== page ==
L.E.A.D. (Launch, Expose, Advise, Direct) has a tried and true formula or methodology to empower Atlanta’s inner city poor black males to prosper. We provide opportunities that move these young men out of the never ending daily life cycle of poverty and exposure to crime, into life experiences that create a foundation for a significant sustainable life, one of their own choosing.
We have found over the years that to be successful, we must work with Atlanta’s inner city at risk young black males to help them find a new normal. How do we do that? A number of ways, but one of them is that we provide opportunities for life affirming experiences, or activities that emphasize the positive aspects of life. We also engage the community and encourage them to participate in our mission.
Specifically, some of the work we do involves changing perceptions around those who live and work in Atlanta’s inner city communities. This is a big job because we are talking about changing how people think about things. For example, it is not uncommon for the phrase “Atlanta’s inner city youth” to be used interchangeably with “Atlanta’s at risk inner city poor blacks”. Additionally, many think of Atlanta inner city cops as policing and not protecting. Further, television will have many believe, rightly or wrongly, that friction between inner city black males and white cops is the norm. Even if you don’t see it on television, you see it in social media. All of these combined present a negative image of both young black men and cops who live and work in Atlanta’s inner city. We are committed to leading change in support of our youth and cops.
Safe at Home is our most recent effort in collaboration with APIVEO the Atlanta Police Department to foster respect between Atlanta’s inner city youth and cops. This event is made up of a series of “get-togethers” that result in numerous and varied experiences for both our L.E.A.D. Ambassadors and Atlanta inner city cops that bolster positive perceptions of each toward the other, and raises the level of favorable nods these groups get from, and within, the community.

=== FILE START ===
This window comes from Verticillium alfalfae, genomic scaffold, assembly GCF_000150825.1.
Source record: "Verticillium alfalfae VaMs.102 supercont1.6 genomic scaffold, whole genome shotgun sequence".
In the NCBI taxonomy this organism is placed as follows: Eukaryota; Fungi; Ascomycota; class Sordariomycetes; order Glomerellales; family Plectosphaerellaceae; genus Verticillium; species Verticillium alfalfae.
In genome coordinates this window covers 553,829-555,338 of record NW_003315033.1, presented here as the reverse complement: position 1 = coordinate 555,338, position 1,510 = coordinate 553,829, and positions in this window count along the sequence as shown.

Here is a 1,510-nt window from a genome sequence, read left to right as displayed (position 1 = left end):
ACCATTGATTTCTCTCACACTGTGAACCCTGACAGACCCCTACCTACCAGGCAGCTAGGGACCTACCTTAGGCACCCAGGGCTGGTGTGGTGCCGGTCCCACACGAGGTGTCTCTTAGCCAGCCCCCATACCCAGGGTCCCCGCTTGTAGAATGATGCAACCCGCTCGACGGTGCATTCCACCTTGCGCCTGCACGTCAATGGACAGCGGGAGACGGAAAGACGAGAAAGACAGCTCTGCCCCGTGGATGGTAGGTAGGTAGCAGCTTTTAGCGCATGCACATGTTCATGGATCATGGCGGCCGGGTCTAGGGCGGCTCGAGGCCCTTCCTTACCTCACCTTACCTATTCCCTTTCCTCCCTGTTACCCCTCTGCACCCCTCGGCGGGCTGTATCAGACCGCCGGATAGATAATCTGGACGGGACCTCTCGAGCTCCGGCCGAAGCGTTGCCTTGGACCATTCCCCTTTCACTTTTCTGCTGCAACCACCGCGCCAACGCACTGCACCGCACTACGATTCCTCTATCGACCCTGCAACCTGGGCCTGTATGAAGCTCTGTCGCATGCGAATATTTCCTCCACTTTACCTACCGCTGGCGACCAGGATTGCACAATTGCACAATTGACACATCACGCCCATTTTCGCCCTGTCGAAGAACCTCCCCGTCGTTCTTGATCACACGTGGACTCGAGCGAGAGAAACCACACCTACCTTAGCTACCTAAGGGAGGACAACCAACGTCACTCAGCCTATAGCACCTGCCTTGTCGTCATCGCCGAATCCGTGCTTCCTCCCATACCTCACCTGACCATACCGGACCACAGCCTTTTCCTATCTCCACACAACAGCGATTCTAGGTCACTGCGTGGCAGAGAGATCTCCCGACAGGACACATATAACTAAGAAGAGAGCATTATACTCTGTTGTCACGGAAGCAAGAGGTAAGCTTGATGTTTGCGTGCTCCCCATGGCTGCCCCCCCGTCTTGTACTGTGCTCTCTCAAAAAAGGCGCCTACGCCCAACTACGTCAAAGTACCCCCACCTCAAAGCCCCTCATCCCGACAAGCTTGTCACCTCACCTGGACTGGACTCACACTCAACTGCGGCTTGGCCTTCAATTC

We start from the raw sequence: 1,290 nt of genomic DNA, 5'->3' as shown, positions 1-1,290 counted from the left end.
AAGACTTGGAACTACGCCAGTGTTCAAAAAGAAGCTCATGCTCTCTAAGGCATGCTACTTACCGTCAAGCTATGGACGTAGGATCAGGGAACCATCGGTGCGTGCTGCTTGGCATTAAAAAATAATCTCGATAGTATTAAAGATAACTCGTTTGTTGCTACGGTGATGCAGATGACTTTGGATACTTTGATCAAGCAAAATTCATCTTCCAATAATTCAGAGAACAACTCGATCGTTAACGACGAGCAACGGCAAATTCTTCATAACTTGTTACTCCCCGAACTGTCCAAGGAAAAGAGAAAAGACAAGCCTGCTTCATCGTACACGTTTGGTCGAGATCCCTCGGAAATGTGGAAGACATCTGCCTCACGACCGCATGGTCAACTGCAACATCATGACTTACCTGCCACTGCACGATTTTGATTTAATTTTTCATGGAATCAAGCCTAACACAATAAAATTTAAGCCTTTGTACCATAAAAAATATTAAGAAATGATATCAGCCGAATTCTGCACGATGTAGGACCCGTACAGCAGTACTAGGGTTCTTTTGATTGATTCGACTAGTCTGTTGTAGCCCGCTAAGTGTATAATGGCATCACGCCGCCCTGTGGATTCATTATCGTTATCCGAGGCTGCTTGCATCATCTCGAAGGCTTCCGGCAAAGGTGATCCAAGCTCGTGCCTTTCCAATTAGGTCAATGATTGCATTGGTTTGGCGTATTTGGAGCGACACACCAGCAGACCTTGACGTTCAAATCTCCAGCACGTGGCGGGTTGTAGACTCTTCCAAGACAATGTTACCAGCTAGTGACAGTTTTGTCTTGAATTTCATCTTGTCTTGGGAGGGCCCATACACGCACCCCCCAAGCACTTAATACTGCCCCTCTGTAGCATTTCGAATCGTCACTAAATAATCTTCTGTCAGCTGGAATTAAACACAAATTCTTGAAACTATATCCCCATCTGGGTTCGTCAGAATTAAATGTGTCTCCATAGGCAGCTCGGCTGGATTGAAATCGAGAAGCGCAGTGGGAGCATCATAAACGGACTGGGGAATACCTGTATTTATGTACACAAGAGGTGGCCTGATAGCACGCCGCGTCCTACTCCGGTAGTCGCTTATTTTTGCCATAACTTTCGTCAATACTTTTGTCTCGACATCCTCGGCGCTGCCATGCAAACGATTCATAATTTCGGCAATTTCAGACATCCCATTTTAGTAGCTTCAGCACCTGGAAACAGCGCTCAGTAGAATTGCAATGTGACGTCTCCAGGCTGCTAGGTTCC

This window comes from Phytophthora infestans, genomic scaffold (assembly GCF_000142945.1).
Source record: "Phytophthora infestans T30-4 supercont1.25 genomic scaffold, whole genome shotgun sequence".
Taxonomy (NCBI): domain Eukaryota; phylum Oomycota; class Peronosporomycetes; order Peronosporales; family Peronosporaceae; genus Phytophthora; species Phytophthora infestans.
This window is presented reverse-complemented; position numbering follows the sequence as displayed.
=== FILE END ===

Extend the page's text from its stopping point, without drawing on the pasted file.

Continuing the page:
|Lt. Hodges and L.E.A.D. Ambassador Cameron Giles (B.E. Mays High School)
I know what it is like to be an Atlanta inner city poor black male. I was born and raised in one of the most dangerous and poorest black neighborhoods in Atlanta. My family, school and community lacked the resources that were available to kids growing up in wealthier white neighborhoods. I also know that my perception has changed somewhat over the years, but even so, statistics still show that:
Youth from inner city Atlanta zip codes 30310, 30315 and 30318 grow up to represent 80% of the Georgia Prison population.
Georgia ranks number one in incarceration in America while America ranks number one in the world.
Astoundingly, 60% of black males from Atlanta Public Schools will not graduate from high school on time or at all. Meanwhile, the state ranks at the bottom in education in America.
We work with unwavering commitment and urgency to meet our goals to help these kids. Failure is not an option. We cannot erase from the minds of our young Ambassadors the negative influences of the past but we know we can positively influence their future and the Safe at Home experience is one way we do it. I invite you to come out Saturday, August 1, to Georgia Tech’s Russ Chandler Baseball Stadium and try on a new normal. Sit in the stands and cheer for the respect I know you will see happening between L.E.A.D. Ambassadors and the Atlanta Police Department.
When the Safe at Home game is over, I challenge you:
if you have been counted out by the Atlanta Public School system, then apply to become a L.E.A.D. Ambassador, or
if you are an adult who is aching to see a change in our inner city communities, then tell black boys in the inner of Atlanta “you should become a L.E.A.D. Ambassador”.